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Study: Too few police cruisers have AEDs
By EMS1 Staff
ORLANDO — Authors of a University of Pennsylvania study said that police aren't equipping enough patrol cars with life-saving automated external defibrillators.
The study found that although most state police train officers to use AEDs and perform CPR — 78 percent and 98 percent of the agencies surveyed — only a third actually equip their vehicles with AEDS, according to a press release, and "those that do provide AEDs only equip a minority of their fleet."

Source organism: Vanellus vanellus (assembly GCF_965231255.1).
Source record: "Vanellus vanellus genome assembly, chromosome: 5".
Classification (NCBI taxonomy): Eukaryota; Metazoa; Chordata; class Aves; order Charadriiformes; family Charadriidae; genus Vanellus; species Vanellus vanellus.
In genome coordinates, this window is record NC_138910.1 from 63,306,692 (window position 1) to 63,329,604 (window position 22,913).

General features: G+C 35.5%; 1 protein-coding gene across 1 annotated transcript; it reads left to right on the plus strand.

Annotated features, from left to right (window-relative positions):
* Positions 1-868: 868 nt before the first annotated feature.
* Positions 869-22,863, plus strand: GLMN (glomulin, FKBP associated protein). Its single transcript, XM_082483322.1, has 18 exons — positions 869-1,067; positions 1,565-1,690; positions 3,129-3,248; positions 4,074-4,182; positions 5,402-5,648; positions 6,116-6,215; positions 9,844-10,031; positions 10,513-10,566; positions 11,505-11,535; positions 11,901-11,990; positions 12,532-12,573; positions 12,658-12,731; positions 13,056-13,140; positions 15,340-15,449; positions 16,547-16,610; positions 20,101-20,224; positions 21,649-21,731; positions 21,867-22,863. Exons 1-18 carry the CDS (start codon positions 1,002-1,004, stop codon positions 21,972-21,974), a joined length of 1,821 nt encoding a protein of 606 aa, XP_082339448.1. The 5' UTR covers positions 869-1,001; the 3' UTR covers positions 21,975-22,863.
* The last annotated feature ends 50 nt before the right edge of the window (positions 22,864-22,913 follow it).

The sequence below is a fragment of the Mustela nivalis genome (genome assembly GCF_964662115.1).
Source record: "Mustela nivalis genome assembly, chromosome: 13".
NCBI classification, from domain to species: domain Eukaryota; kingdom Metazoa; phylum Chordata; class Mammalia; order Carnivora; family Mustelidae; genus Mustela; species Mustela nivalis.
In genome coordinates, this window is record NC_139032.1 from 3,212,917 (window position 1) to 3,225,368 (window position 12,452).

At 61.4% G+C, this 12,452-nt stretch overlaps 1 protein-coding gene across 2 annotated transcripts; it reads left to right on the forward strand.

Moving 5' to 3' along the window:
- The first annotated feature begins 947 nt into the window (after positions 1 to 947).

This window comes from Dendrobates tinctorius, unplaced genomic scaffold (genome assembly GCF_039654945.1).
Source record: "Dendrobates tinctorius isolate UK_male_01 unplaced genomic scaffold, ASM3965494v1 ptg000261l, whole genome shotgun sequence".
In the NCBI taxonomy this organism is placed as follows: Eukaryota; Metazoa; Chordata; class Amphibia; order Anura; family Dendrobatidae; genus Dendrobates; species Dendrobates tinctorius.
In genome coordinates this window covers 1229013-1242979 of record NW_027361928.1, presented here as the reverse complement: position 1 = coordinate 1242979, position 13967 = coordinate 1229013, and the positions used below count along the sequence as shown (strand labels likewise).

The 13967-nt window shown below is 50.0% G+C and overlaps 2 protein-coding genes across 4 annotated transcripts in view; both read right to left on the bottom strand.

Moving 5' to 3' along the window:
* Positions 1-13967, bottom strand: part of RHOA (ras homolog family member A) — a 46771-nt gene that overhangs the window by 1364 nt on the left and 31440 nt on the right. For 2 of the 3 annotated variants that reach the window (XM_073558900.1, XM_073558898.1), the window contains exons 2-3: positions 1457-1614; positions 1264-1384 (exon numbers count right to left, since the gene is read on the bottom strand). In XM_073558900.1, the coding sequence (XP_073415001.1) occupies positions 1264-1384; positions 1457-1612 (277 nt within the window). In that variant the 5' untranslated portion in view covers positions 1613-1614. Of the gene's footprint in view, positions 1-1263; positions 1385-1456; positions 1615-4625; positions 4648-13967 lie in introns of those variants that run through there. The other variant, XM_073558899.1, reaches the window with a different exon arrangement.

The agencies that do have AED programs in place set an important precedent, the authors said, since police must sometimes act as first responders while on patrol. Despite findings that the $1,000 units aren't utilized often, increasing AED deployment among state police would save more lives, they said.
"Putting AEDs into more state police cruisers could provide a significant safety net for people who suffer cardiac arrest on our nation's highways," senior author Benjamin Abella, MD, said.
As part of the study, 46 of the nation's 50 state police agencies completed an online survey about AED use. View the abstract here.